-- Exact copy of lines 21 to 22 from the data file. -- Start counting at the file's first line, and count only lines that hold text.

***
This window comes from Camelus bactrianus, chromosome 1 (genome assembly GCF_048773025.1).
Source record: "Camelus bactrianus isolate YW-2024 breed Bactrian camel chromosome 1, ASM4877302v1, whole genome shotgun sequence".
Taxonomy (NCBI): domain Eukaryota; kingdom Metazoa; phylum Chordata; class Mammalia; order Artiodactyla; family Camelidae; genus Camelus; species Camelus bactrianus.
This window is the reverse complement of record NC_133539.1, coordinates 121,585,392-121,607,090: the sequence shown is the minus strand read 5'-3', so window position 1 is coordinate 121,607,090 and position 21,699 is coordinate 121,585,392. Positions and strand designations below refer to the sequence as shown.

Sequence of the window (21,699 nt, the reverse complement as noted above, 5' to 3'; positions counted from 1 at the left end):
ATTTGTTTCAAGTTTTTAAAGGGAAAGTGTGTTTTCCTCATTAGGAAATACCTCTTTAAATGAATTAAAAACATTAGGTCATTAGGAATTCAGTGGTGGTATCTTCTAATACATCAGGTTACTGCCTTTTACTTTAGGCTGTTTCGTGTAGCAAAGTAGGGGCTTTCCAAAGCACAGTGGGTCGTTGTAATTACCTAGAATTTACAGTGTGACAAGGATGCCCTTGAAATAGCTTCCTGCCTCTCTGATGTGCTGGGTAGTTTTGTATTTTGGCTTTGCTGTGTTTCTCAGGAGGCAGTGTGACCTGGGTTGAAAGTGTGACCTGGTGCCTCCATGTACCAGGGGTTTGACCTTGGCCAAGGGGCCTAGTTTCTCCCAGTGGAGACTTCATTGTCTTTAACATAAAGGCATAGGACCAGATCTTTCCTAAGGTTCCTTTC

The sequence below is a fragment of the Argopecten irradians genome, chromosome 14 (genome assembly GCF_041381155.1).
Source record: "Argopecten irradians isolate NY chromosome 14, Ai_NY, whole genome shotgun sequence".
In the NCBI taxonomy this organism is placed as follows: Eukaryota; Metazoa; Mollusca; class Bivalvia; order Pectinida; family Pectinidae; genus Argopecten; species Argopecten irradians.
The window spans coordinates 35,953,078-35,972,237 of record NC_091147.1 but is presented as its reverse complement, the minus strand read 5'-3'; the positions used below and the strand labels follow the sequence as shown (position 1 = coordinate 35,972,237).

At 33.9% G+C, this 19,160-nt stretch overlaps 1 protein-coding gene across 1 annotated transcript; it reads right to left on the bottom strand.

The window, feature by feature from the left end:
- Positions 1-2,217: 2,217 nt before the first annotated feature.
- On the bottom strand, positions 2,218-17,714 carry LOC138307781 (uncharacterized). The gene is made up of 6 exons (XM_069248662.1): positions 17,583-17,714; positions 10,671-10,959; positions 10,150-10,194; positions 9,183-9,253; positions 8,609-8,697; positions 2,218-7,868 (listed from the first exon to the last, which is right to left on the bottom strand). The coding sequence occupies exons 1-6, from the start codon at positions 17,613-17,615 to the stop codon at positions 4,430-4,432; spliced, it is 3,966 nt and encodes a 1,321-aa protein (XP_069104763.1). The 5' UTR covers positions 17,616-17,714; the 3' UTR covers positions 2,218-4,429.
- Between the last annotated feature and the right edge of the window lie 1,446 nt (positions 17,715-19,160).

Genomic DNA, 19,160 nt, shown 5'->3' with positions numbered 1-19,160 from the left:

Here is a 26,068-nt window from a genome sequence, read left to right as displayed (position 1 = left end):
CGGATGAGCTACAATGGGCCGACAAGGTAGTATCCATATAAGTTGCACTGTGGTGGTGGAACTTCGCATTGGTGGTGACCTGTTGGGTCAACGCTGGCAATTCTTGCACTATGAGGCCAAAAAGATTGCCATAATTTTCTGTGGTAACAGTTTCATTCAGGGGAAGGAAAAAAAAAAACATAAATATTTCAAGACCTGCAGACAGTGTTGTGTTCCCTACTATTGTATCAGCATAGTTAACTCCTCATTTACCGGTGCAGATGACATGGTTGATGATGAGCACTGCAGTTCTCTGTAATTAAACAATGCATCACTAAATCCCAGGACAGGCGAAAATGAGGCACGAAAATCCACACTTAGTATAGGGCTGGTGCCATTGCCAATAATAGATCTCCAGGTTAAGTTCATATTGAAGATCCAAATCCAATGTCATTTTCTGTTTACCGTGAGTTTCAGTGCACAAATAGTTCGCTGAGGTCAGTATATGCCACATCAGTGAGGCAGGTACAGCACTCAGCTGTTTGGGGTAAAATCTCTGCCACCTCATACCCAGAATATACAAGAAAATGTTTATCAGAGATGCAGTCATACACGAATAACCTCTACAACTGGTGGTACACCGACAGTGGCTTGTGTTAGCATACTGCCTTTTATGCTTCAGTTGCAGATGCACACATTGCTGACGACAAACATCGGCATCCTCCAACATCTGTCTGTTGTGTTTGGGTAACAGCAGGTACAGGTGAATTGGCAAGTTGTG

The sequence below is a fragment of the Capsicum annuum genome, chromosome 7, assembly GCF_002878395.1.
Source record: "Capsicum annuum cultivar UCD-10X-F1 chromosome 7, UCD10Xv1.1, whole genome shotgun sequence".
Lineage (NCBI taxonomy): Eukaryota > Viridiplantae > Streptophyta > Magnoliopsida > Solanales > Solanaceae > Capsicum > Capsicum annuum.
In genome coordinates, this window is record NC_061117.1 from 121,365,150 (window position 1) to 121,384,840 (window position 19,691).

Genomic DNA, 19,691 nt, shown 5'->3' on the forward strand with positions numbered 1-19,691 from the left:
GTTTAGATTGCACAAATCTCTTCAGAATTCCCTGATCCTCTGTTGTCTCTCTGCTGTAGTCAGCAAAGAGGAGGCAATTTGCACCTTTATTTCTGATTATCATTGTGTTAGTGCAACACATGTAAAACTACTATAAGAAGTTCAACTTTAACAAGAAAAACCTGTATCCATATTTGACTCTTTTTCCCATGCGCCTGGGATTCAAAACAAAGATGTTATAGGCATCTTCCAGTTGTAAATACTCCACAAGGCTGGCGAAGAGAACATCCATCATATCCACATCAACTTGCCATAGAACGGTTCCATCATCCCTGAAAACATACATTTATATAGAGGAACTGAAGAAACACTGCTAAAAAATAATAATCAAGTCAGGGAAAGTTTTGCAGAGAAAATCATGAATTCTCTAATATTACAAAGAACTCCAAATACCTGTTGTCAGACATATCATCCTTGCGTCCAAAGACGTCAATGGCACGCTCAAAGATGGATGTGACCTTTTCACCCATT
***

Lineage (NCBI taxonomy): Eukaryota > Viridiplantae > Streptophyta > Magnoliopsida > Solanales > Solanaceae > Capsicum > Capsicum annuum.
In genome coordinates, this window is record NC_061117.1 from 121,365,150 (window position 1) to 121,384,840 (window position 19,691).